Why HAZMAT Training? Looking beyond the mandates.


More benefits than just to complete a requirement.

We all know whether you are a Will or Will-Not Carry Operation, you must complete HAZMAT training every 24 months. I’m also sure we’ve all asked the question “but why should I train so often?” or “why does every operation need to train, even those that don’t carry dangerous goods?” at least once. Keep reading to find out how HAZMAT training helps all operators, especially those that are not authorized to carry hazardous materials.

Will vs. Will-Not Carry.

First, let’s lay out the difference (beyond the obvious) between Will and Will-Not Carry operators and what that means for their training requirements. Will-Not Carry operators are only required to complete a HAZMAT Recognition Program which defines and helps employees identify different hazardous materials. Will Carry organizations have more in-depth training due to their status. Will Carry training involves packaging, marking/labeling, documenting, and how to store HAZMAT, on top of the identification guidelines.

Specific Benefits of Training.

HAZMAT Training provides an understanding of:

  • HAZMAT categories and examples of dangerous goods
  • Labeling and the recognition of HAZMAT labels
  • Acceptance/non-acceptance of dangerous goods
  • Identifying what can and cannot be stored in passenger baggage
  • Company Materials (COMAT) HAZMAT restrictions
  • The responsibility of the operator and ground handling staff, freight forwarding staff, shippers and packers, and security team in the safe carriage of hazardous materials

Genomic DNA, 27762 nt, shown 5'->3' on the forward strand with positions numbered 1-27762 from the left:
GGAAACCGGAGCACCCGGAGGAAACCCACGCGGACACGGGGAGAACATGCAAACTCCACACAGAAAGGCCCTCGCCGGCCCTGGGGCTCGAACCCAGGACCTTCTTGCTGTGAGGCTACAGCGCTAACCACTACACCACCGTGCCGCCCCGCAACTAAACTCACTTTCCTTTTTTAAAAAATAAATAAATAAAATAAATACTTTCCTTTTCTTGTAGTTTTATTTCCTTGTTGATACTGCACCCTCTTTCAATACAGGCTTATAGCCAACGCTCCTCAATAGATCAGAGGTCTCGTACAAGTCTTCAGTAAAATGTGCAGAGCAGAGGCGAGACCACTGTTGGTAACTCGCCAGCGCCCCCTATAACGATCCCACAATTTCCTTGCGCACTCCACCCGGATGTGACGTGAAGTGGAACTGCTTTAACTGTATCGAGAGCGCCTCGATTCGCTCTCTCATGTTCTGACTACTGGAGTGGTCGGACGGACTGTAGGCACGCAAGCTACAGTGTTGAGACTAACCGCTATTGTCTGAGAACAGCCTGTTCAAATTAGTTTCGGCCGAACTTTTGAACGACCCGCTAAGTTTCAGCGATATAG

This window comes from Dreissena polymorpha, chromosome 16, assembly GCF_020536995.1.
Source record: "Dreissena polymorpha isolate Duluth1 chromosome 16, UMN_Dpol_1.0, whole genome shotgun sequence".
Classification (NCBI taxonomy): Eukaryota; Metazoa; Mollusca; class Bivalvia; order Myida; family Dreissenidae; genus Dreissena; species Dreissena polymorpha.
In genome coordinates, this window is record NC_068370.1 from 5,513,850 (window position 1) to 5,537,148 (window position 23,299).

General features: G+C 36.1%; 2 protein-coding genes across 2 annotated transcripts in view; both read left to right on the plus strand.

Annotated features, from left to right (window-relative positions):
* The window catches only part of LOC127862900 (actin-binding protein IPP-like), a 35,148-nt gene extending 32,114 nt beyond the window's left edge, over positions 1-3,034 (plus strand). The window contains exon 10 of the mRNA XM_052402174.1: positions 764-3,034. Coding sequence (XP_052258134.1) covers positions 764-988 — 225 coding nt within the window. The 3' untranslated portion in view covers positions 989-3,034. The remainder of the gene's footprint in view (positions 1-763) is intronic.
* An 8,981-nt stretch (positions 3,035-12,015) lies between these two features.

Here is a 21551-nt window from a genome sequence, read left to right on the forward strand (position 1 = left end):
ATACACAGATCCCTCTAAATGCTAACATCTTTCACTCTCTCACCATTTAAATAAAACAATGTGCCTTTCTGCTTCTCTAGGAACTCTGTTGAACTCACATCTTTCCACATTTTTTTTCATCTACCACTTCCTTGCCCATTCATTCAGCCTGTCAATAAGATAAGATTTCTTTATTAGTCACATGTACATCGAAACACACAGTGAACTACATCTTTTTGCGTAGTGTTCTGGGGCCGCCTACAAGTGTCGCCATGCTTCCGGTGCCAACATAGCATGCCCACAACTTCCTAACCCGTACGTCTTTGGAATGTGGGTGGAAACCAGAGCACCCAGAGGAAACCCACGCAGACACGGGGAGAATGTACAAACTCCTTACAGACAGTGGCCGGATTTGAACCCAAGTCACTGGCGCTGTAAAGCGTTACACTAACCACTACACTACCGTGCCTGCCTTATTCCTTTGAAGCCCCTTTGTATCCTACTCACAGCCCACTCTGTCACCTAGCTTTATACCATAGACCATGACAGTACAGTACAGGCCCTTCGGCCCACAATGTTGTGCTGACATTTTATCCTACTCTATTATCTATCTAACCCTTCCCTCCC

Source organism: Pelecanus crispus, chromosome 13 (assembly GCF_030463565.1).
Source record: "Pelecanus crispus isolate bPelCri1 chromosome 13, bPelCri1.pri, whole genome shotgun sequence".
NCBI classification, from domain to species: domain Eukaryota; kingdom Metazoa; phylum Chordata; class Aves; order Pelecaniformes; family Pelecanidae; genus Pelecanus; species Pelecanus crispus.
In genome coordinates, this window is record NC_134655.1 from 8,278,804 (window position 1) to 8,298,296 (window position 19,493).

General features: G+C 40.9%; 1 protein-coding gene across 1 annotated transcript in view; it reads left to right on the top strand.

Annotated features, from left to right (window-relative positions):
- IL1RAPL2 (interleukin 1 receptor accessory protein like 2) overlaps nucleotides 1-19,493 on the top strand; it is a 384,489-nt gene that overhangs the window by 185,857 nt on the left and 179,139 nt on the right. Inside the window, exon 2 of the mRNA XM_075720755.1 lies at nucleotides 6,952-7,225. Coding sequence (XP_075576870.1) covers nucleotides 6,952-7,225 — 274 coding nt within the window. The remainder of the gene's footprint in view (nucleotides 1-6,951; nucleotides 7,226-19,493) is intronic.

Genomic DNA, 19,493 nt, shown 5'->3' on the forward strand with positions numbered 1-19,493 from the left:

Hazardous materials training

What happens without training.

In December 2007, a cargo airplane carrying carbon dioxide cylinders aborted takeoff and taxied back to the airport ramp due to a “hissing” sound coming from the cargo compartment. Once the aircraft made it to the ramp, the captain quickly turned off the engines to exit the plane, but both crewmembers were rendered unconscious before they could open the door. A freight agent noticed the aircraft on the ramp and opened the door to find the crew incapacitated. He pulled the pilots out and ran for help. While the freight agent was away, the flight crew regained consciousness on the ramp and walked to the freight building.

An FAA inspector noted that the cargo compartment had two racks containing 5 bottles each, standing vertically on each side of the plane, but 5 (2 on the left, 3 on the right) of the cylinders did not have any safety caps installed. He found one of the cylinders had a valve partially open, causing the carbon dioxide to leak. He also found 9 loose cylinders lying in the cargo compartment, secured with chocks but not tied down. An FAA Hazardous Materials Division inspector noted that the carbon dioxide cylinders were considered hazardous material because they were pressurized in excess of 40 psi.

The National Transportation Safety Board (NTSB) report claims the probable cause of the leak to be “improper hazardous materials procedures used by the shipper, and a failure of the operator to properly train the flight crew in hazardous materials procedures.” It pays off to properly train, and with CTS, you don’t have to pay up (a lot, anyway). Interested in learning more about what CTS can offer your HAZMAT training program? Browse our website for more information on our ICAO Dangerous Goods and Hazardous Materials Will or Will-Not Carry courses and how you can avoid incidents like this one.



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